I have a piece of Pele in my house. It’s a large lava rock that was too tenacious to be removed when they were building the house. So the house was built around it, and they left the rock in the corner as an accent piece.
To me, it’s become so normal to have this rock inside the house. But inevitably when someone comes over, they exclaim, “There’s a lava rock in here!” And then I ruminate again about the impermanent and willful volcanic nature of the Big Island and how in so many ways, you can never separate the outdoors from the indoors here. At home, most people would rather be on their lānais than inside, and at any given moment, there is probably a gecko in your house.
After a long day of weekend work in February, I came to this beach to finish a good adventure book, sit in silence, watch the sunset, and be nowhere but here. If you were to look at the pictures in my phone since I moved to the Big Island, you might come to the conclusion that I spend a significant amount of my free time observing the sun as it sets over the Pacific. There’s no such thing as watching too many sunsets.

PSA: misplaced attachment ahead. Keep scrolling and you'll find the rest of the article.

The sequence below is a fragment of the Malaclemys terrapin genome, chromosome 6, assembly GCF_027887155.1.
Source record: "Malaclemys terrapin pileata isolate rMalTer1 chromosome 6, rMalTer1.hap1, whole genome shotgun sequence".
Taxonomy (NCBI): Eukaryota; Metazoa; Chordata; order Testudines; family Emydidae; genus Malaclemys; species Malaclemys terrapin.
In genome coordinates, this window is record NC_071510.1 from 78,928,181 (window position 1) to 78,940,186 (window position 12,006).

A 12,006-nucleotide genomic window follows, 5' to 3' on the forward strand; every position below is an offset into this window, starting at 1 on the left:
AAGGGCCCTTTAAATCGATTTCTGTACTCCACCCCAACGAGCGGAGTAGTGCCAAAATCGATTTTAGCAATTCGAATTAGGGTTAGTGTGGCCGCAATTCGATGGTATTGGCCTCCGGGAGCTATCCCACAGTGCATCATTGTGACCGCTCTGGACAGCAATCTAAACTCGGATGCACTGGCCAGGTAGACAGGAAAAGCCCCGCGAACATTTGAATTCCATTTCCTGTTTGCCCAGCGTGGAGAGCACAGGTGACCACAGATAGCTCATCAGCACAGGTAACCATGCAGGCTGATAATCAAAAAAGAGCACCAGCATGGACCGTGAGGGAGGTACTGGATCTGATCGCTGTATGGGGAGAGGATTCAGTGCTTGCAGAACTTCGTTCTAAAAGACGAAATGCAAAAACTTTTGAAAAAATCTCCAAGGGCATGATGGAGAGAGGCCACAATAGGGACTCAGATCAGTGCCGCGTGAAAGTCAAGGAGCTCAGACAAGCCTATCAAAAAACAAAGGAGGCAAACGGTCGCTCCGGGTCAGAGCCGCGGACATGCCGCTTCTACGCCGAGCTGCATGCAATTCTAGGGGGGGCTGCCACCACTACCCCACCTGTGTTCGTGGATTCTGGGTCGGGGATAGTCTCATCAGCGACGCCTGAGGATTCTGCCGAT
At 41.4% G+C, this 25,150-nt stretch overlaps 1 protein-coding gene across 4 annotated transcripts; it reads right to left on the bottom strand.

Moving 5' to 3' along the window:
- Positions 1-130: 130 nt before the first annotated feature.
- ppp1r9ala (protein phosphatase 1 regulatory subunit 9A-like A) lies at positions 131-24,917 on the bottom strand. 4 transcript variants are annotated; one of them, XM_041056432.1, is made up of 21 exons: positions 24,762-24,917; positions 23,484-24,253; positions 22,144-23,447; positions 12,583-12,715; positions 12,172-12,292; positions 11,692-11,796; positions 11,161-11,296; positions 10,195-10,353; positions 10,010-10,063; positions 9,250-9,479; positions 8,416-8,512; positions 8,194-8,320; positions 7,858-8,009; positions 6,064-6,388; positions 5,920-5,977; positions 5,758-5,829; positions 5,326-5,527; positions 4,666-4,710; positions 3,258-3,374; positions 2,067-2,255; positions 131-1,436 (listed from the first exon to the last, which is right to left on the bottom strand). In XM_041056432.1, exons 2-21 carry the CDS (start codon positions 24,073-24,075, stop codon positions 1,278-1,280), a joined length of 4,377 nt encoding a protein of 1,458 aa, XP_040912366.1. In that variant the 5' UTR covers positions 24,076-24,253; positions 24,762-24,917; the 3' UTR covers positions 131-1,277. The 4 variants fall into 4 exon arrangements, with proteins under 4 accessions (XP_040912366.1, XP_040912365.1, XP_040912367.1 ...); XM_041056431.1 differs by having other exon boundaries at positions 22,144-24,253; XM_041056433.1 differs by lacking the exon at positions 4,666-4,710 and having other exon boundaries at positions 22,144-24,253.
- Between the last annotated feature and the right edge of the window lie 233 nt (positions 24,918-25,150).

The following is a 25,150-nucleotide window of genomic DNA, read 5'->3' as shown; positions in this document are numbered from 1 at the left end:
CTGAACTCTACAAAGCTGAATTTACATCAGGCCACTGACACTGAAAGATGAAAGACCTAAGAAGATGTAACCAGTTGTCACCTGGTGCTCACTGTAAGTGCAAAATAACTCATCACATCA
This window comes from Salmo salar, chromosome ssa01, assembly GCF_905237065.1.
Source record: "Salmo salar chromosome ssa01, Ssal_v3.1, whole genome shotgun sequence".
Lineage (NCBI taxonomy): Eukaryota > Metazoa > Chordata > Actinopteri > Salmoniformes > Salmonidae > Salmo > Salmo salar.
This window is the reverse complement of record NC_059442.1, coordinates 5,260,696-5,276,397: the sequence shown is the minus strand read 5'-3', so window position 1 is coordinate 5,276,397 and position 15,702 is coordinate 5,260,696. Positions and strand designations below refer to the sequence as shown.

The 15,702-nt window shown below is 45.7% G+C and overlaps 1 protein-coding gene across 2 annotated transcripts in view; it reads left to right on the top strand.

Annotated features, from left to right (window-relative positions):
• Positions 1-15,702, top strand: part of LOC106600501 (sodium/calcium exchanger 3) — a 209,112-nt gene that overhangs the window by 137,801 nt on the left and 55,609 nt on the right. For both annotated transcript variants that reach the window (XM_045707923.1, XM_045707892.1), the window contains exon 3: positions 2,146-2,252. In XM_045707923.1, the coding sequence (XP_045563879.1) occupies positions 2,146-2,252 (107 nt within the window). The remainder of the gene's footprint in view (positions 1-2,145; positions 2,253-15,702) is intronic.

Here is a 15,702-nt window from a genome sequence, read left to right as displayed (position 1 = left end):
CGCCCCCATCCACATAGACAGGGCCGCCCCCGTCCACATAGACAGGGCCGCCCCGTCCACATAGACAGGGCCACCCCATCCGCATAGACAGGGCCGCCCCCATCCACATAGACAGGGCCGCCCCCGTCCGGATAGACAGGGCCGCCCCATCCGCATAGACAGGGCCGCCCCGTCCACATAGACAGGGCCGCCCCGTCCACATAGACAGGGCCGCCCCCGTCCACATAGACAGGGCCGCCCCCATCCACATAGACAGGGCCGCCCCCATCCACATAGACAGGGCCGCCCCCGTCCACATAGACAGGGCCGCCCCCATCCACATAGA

I read the last few pages of my book and sighed with the satisfaction and wistfulness of completing a good story for the second time. And then I stood, taking in this moment quietly, with reverence for the way land builds itself; for the way the haze accents the big orange ball of a sun; for the way the wind, currents, sun, moon, and earth make the lucid ephemeral curvature of the waves; for the way the world keeps on spinning to create moments like this.